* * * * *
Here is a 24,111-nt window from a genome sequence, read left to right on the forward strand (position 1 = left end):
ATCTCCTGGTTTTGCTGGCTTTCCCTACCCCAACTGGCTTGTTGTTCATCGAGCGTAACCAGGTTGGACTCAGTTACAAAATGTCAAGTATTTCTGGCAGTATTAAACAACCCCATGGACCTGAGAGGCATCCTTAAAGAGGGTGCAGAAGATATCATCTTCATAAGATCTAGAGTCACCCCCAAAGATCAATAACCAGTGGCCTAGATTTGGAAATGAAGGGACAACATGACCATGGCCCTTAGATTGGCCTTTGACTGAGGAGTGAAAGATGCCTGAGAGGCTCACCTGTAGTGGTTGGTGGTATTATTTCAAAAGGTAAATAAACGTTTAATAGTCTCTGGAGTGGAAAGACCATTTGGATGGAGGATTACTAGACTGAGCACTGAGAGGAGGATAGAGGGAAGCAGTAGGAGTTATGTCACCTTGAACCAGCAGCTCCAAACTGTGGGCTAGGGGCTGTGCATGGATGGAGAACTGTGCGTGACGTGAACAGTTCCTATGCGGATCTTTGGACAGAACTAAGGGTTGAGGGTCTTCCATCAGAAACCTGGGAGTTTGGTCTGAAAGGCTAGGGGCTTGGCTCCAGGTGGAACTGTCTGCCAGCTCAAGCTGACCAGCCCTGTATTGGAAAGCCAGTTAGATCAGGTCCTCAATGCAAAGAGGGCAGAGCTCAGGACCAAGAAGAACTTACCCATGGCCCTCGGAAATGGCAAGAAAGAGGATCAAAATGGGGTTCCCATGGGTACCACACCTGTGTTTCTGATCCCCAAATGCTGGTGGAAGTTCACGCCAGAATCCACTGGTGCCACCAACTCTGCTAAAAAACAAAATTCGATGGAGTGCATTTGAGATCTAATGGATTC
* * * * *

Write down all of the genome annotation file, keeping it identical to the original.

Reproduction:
Here is a 24,111-nt window from a genome sequence, read left to right on the forward strand (position 1 = left end):
ATCTCCTGGTTTTGCTGGCTTTCCCTACCCCAACTGGCTTGTTGTTCATCGAGCGTAACCAGGTTGGACTCAGTTACAAAATGTCAAGTATTTCTGGCAGTATTAAACAACCCCATGGACCTGAGAGGCATCCTTAAAGAGGGTGCAGAAGATATCATCTTCATAAGATCTAGAGTCACCCCCAAAGATCAATAACCAGTGGCCTAGATTTGGAAATGAAGGGACAACATGACCATGGCCCTTAGATTGGCCTTTGACTGAGGAGTGAAAGATGCCTGAGAGGCTCACCTGTAGTGGTTGGTGGTATTATTTCAAAAGGTAAATAAACGTTTAATAGTCTCTGGAGTGGAAAGACCATTTGGATGGAGGATTACTAGACTGAGCACTGAGAGGAGGATAGAGGGAAGCAGTAGGAGTTATGTCACCTTGAACCAGCAGCTCCAAACTGTGGGCTAGGGGCTGTGCATGGATGGAGAACTGTGCGTGACGTGAACAGTTCCTATGCGGATCTTTGGACAGAACTAAGGGTTGAGGGTCTTCCATCAGAAACCTGGGAGTTTGGTCTGAAAGGCTAGGGGCTTGGCTCCAGGTGGAACTGTCTGCCAGCTCAAGCTGACCAGCCCTGTATTGGAAAGCCAGTTAGATCAGGTCCTCAATGCAAAGAGGGCAGAGCTCAGGACCAAGAAGAACTTACCCATGGCCCTCGGAAATGGCAAGAAAGAGGATCAAAATGGGGTTCCCATGGGTACCACACCTGTGTTTCTGATCCCCAAATGCTGGTGGAAGTTCACGCCAGAATCCACTGGTGCCACCAACTCTGCTAAAAAACAAAATTCGATGGAGTGCATTTGAGATCTAATGGATTC